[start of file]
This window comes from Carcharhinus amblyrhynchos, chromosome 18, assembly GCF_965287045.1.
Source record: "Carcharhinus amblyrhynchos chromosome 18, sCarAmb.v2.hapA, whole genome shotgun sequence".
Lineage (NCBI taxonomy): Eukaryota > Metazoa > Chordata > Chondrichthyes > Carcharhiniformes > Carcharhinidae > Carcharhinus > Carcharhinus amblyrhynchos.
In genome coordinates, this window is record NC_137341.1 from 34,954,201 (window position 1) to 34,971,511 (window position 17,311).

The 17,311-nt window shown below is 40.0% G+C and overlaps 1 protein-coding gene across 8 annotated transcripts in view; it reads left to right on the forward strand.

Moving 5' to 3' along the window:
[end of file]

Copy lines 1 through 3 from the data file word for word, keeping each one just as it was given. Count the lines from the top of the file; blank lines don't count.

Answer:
This window comes from Carcharhinus amblyrhynchos, chromosome 18, assembly GCF_965287045.1.
Source record: "Carcharhinus amblyrhynchos chromosome 18, sCarAmb.v2.hapA, whole genome shotgun sequence".
Lineage (NCBI taxonomy): Eukaryota > Metazoa > Chordata > Chondrichthyes > Carcharhiniformes > Carcharhinidae > Carcharhinus > Carcharhinus amblyrhynchos.